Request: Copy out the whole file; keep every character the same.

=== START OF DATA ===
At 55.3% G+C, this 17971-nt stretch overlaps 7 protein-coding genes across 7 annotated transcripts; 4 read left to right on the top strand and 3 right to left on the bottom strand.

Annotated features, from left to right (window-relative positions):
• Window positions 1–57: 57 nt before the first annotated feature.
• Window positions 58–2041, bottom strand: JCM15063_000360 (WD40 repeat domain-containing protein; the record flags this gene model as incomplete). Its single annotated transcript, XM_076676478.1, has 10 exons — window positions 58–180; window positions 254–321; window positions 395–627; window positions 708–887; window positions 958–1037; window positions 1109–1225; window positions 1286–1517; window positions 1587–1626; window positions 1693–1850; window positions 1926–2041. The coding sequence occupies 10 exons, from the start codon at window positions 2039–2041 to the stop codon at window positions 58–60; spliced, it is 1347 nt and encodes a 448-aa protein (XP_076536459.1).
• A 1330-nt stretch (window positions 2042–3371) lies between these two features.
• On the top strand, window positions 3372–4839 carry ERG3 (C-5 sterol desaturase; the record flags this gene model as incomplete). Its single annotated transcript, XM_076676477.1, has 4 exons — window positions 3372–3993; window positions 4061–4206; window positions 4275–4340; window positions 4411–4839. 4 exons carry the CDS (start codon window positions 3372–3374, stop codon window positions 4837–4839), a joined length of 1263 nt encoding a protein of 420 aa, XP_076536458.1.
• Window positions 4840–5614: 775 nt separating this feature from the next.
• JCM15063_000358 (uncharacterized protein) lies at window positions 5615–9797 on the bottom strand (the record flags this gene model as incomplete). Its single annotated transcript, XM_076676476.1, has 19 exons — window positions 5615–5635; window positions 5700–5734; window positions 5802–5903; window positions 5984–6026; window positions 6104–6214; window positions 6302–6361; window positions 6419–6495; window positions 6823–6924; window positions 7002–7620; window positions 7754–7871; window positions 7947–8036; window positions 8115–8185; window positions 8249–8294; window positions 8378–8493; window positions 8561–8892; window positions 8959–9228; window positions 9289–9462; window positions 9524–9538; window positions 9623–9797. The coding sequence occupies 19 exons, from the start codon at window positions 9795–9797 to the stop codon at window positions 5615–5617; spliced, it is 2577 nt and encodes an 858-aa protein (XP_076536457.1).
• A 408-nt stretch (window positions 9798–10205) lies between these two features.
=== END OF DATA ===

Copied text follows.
At 55.3% G+C, this 17971-nt stretch overlaps 7 protein-coding genes across 7 annotated transcripts; 4 read left to right on the top strand and 3 right to left on the bottom strand.

Annotated features, from left to right (window-relative positions):
• Window positions 1–57: 57 nt before the first annotated feature.
• Window positions 58–2041, bottom strand: JCM15063_000360 (WD40 repeat domain-containing protein; the record flags this gene model as incomplete). Its single annotated transcript, XM_076676478.1, has 10 exons — window positions 58–180; window positions 254–321; window positions 395–627; window positions 708–887; window positions 958–1037; window positions 1109–1225; window positions 1286–1517; window positions 1587–1626; window positions 1693–1850; window positions 1926–2041. The coding sequence occupies 10 exons, from the start codon at window positions 2039–2041 to the stop codon at window positions 58–60; spliced, it is 1347 nt and encodes a 448-aa protein (XP_076536459.1).
• A 1330-nt stretch (window positions 2042–3371) lies between these two features.
• On the top strand, window positions 3372–4839 carry ERG3 (C-5 sterol desaturase; the record flags this gene model as incomplete). Its single annotated transcript, XM_076676477.1, has 4 exons — window positions 3372–3993; window positions 4061–4206; window positions 4275–4340; window positions 4411–4839. 4 exons carry the CDS (start codon window positions 3372–3374, stop codon window positions 4837–4839), a joined length of 1263 nt encoding a protein of 420 aa, XP_076536458.1.
• Window positions 4840–5614: 775 nt separating this feature from the next.
• JCM15063_000358 (uncharacterized protein) lies at window positions 5615–9797 on the bottom strand (the record flags this gene model as incomplete). Its single annotated transcript, XM_076676476.1, has 19 exons — window positions 5615–5635; window positions 5700–5734; window positions 5802–5903; window positions 5984–6026; window positions 6104–6214; window positions 6302–6361; window positions 6419–6495; window positions 6823–6924; window positions 7002–7620; window positions 7754–7871; window positions 7947–8036; window positions 8115–8185; window positions 8249–8294; window positions 8378–8493; window positions 8561–8892; window positions 8959–9228; window positions 9289–9462; window positions 9524–9538; window positions 9623–9797. The coding sequence occupies 19 exons, from the start codon at window positions 9795–9797 to the stop codon at window positions 5615–5617; spliced, it is 2577 nt and encodes an 858-aa protein (XP_076536457.1).
• A 408-nt stretch (window positions 9798–10205) lies between these two features.